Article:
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posted by chromas on Thursday August 13 2020, @05:55AM   Printer-friendly
from the here-today,-gone-tomorrow dept.

Mozilla lays off 250 employees while it refocuses on commercial products

The Mozilla Corporation announced today it was laying off approximately 250 staff members in a move to shore up the organization's financial future.

The layoffs were publicly announced in a blog post today. Employees were notified hours before, earlier this morning, via an email [PDF] sent by Mitchell Baker, Mozilla Corporation CEO and Mozilla Foundation Chairwoman.

Baker's message cited the organization's need to adapt its finances to a post-COVID-19 world and re-focus the organization on new commercial services.

[...] In 2018, the Mozilla Corporation said it had around 1,000 full-time employees worldwide. Mozilla previously laid off 70 employees in January. Several sources have told ZDNet that the recent layoffs accounted for nearly a quarter of the organization's workforce.

Main casualties of today's layoffs were the developers working on the company's experimental Servo browser engine and Mozilla's threat management security team. The latter is the security team that investigates security reports and performs incident response. The security team that fixes bugs in Mozilla products is still in place, according to sources and a Mozilla spokesperson.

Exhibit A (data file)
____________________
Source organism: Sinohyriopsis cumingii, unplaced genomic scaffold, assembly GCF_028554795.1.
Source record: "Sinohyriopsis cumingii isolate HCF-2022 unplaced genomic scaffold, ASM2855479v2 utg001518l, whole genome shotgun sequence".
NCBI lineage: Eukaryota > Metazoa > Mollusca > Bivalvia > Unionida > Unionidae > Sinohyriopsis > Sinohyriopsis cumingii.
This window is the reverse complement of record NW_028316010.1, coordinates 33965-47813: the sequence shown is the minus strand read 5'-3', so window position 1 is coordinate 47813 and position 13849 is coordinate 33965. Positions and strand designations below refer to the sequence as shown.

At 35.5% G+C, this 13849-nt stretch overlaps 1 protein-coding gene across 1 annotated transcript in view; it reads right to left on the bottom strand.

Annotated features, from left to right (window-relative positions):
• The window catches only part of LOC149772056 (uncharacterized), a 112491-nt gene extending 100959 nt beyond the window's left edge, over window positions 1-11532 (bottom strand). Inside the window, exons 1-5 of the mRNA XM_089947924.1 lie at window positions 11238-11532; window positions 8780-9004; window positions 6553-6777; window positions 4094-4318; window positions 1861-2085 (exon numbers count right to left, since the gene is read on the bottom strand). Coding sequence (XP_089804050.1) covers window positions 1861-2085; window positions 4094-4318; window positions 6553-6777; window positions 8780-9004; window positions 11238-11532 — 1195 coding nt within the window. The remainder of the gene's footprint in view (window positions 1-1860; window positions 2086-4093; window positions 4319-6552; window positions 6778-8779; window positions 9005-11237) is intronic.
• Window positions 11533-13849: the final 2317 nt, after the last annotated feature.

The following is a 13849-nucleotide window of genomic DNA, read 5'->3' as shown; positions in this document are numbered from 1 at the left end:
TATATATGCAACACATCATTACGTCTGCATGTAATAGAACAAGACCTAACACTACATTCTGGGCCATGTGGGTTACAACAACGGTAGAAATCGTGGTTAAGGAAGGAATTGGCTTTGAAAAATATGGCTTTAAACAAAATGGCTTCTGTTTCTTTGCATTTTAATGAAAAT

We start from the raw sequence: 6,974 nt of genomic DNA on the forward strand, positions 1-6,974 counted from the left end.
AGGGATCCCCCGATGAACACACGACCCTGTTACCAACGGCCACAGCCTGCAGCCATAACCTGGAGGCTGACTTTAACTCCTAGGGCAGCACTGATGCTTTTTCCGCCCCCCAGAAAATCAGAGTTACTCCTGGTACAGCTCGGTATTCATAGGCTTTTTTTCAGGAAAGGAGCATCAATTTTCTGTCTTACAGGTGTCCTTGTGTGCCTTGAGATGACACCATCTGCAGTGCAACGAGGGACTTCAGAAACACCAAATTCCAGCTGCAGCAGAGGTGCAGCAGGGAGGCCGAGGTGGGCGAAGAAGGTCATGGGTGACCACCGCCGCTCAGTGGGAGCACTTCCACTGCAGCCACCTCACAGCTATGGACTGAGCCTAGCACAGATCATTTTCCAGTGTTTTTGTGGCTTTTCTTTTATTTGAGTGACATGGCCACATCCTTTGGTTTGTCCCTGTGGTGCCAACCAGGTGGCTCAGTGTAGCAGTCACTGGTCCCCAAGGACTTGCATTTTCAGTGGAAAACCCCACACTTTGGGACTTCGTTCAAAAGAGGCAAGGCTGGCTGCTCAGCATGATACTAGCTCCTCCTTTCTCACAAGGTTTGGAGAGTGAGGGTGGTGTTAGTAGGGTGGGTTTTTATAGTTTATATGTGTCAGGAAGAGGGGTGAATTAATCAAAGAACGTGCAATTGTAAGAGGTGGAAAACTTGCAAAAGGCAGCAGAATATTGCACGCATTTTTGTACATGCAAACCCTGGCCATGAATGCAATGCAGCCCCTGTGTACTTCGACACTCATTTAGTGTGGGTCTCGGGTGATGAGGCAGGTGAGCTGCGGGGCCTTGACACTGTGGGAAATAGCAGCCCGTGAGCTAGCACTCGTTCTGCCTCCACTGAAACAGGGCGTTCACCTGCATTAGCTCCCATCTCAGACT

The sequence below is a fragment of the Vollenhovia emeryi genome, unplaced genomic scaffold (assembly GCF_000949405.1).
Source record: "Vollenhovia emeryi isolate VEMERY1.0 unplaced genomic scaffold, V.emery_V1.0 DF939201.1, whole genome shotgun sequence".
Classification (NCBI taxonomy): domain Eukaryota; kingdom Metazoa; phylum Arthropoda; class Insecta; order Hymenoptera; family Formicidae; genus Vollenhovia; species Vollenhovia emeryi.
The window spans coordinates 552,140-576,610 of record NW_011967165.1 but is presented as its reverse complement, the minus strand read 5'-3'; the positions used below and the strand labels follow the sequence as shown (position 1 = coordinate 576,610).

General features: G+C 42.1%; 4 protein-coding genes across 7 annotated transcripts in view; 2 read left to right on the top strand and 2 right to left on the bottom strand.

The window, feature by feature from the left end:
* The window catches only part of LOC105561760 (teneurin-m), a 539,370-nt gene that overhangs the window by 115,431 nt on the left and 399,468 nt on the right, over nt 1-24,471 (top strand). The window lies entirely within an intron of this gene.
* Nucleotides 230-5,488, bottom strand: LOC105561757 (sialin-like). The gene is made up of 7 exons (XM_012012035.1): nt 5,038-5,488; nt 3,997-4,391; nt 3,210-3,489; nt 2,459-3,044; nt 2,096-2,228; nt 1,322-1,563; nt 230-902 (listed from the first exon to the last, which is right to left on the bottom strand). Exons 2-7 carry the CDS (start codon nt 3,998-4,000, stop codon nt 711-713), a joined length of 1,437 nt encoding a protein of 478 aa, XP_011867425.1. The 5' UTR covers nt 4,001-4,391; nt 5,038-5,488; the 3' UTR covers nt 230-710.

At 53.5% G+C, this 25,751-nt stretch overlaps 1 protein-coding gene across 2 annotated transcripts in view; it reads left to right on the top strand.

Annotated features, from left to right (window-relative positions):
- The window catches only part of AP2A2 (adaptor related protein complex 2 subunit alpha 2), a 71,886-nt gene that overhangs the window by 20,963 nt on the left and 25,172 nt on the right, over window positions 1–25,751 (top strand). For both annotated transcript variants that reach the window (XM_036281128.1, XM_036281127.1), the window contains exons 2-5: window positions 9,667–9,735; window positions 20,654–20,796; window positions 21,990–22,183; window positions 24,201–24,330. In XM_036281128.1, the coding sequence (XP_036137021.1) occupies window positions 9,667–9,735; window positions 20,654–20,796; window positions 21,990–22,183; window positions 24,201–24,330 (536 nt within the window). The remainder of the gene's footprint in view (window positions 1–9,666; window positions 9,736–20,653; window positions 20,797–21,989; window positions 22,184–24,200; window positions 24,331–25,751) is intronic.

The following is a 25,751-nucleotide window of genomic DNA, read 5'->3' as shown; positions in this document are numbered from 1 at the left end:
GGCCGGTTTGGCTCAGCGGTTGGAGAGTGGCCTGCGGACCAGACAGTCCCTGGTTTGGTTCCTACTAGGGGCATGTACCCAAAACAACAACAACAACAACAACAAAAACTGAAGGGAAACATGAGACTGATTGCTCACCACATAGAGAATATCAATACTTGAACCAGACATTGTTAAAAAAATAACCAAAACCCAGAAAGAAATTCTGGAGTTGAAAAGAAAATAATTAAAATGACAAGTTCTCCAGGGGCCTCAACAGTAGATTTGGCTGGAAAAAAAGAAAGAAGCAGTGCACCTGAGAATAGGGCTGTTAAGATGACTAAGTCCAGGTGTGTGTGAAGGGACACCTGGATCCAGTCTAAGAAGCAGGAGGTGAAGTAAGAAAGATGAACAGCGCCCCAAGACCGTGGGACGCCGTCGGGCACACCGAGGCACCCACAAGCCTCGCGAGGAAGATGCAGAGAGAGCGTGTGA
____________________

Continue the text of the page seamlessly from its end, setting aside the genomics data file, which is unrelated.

Changing World, Changing Mozilla


Also at TechCrunch and The Verge.

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  • (Score: 1, Informative) by Anonymous Coward on Friday August 14 2020, @06:39PM

    by Anonymous Coward on Friday August 14 2020, @06:39PM (#1036654)

    It was originally an independent project to strip off the bloat of using javascript and html/xml markup to generate the user interface running on top of... either gtk 1.x or very early 2.x in order to have cross platform compatibility. It was fast with a small memory footprint, and the initial source of tabs on Netscape/Mozilla Browser (they were still using the browser window paradigm where each open page was its own window).

    The switch to XUL happened after the project had become popular and they offered the developer a job, before moving someone else in to manage the project, then start pushing the XUL crap on firefox as well (( think they started with the interpreted garbage that had made the post-Mozilla browser suite so slow, but were working on the JIT javascript support around that time.) End result was the customizable and plugin friendly Firefox that we all accidentally pitched to our friends because most of us were still using the native widget client with none of the XUL overhead. Then systems jumped up in memory and cpu performance during the late p4/athlon xp and early core2/athlon64 era and most of the people who hated xul finally switched because there wasn't a compelling reason not to. As an aside: If i remember correctly, there were a lot of xul related exploits during that time, which firefox avoided, while general javascript/media handling exploits worked on both, but generally didn't get as far on firefox. XUL changed all that for the worse.

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